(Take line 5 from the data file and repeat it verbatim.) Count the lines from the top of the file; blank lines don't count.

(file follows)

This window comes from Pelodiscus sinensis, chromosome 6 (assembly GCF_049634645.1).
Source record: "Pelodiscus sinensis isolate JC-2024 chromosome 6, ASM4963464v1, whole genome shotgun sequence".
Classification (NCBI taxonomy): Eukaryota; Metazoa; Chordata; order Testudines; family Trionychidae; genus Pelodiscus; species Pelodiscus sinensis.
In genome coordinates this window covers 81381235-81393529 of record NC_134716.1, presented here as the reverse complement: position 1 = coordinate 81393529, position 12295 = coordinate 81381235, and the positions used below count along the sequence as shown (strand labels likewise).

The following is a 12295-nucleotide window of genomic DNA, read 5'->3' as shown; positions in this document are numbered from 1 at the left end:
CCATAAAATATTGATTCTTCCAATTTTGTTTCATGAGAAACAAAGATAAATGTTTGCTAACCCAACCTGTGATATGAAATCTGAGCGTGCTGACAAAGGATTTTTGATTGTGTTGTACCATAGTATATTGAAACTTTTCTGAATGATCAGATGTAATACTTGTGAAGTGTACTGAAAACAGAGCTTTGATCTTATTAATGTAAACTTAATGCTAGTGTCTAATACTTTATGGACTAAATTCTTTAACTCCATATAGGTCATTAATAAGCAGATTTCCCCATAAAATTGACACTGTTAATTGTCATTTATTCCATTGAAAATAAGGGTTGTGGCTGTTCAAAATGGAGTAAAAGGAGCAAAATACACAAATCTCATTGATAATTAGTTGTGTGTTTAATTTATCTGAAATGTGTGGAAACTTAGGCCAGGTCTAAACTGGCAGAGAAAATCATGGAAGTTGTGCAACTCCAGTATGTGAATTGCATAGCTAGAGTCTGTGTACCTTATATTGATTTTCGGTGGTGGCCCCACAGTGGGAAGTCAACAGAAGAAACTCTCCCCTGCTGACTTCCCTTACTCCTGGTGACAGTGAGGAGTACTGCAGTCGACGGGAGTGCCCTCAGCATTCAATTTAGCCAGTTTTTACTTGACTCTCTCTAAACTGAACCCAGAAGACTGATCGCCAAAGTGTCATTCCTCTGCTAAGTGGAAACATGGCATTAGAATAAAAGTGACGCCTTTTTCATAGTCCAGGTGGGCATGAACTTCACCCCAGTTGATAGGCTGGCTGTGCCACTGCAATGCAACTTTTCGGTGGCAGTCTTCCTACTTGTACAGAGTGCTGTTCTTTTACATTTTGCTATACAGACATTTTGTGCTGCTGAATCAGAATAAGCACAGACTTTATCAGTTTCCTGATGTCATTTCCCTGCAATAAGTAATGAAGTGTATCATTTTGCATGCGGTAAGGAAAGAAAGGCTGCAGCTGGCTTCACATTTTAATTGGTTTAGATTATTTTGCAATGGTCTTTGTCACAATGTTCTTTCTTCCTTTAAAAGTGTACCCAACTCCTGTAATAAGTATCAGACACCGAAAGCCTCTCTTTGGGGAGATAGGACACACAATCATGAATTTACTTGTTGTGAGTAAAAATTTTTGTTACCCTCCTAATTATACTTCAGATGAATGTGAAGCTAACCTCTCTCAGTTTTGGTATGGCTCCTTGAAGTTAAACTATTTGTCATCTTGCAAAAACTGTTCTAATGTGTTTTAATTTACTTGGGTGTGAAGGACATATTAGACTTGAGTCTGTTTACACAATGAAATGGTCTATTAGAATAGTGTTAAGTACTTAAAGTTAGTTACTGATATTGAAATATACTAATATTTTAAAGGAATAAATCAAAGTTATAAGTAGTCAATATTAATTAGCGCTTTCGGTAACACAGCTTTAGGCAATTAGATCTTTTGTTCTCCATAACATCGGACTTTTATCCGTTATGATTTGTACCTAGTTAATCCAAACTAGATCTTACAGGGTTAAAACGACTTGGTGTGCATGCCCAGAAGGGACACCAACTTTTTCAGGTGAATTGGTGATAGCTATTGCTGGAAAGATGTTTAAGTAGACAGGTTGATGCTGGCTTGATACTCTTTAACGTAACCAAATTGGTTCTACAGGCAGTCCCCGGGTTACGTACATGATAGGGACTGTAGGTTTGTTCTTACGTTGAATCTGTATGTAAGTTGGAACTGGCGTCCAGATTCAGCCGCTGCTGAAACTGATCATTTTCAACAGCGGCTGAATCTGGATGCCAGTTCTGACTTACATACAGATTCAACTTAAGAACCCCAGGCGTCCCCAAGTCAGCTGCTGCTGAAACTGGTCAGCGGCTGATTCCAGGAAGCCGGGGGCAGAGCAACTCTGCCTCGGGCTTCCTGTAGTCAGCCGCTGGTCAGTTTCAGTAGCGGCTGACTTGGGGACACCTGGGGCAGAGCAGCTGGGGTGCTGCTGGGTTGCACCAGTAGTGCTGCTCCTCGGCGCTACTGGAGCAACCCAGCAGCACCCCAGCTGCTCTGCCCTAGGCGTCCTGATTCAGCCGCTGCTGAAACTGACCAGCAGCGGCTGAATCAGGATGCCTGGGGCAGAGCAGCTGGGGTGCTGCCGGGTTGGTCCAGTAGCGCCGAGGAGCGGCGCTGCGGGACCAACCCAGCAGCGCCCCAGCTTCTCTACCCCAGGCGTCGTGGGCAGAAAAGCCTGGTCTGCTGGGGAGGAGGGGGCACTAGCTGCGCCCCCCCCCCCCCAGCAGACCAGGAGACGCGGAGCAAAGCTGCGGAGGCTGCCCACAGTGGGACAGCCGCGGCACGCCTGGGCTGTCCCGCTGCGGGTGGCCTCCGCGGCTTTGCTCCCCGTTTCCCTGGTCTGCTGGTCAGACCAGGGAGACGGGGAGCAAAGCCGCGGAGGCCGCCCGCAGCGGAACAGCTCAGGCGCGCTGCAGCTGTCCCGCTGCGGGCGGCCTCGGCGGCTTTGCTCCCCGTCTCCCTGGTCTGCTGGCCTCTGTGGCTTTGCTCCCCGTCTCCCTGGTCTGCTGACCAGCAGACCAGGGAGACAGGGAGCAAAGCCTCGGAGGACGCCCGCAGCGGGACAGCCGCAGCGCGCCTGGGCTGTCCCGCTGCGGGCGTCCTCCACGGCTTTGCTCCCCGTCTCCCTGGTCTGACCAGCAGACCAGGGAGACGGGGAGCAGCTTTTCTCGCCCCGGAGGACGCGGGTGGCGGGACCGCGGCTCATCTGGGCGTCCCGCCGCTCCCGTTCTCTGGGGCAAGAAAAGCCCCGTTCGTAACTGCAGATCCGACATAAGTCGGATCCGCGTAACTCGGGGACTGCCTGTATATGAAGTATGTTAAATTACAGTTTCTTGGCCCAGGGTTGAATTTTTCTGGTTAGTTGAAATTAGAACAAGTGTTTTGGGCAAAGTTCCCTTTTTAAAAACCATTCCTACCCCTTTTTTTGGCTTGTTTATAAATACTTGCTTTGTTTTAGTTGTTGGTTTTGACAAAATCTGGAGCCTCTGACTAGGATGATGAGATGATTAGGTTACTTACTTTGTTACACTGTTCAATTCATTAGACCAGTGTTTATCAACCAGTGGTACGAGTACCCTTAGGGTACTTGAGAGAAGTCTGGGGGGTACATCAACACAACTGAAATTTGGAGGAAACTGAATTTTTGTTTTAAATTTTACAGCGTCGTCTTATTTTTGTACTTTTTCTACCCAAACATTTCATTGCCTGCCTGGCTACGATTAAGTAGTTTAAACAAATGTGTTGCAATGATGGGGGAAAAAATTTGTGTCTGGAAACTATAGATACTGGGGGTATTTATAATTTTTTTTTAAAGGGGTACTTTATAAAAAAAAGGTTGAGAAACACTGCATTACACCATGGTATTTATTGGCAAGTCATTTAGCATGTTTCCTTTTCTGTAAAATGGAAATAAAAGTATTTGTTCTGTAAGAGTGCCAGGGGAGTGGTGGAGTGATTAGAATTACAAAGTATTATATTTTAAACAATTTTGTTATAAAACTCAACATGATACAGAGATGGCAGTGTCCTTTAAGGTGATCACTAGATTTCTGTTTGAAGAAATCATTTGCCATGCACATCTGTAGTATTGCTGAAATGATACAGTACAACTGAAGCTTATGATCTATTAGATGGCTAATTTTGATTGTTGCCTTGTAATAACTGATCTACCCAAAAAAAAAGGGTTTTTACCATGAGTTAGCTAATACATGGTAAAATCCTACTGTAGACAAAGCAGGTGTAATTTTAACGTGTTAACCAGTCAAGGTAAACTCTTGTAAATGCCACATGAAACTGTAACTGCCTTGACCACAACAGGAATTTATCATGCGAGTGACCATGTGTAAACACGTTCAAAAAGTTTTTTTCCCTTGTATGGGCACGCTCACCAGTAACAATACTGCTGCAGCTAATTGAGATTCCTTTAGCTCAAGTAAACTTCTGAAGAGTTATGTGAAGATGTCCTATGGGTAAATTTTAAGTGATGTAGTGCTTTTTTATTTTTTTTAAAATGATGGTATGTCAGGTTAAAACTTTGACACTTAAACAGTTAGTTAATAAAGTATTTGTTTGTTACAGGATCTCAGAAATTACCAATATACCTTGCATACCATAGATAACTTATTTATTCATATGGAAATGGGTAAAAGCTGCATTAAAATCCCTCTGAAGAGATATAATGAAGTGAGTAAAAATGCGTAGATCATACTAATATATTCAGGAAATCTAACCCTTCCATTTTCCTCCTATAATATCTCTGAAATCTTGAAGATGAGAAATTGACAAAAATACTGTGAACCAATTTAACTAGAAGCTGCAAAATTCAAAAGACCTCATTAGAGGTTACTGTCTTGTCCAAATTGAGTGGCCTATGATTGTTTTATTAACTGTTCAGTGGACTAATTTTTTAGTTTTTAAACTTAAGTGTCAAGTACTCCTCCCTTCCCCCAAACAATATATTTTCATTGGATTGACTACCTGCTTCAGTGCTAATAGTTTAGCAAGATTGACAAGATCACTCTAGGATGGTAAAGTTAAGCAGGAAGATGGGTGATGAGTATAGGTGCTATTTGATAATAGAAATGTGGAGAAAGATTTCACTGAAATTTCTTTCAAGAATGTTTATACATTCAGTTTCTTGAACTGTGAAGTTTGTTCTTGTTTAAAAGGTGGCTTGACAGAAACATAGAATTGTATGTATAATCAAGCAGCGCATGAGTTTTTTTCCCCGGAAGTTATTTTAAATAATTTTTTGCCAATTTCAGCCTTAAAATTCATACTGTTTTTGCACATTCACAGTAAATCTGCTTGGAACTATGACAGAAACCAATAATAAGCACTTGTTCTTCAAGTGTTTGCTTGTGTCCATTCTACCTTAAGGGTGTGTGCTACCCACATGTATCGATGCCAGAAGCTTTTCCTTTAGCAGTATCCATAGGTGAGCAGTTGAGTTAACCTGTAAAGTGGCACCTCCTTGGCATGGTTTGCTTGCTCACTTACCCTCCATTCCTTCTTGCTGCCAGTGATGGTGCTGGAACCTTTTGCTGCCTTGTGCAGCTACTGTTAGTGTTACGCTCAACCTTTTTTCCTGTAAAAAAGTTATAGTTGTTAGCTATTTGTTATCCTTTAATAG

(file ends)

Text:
The following is a 12295-nucleotide window of genomic DNA, read 5'->3' as shown; positions in this document are numbered from 1 at the left end: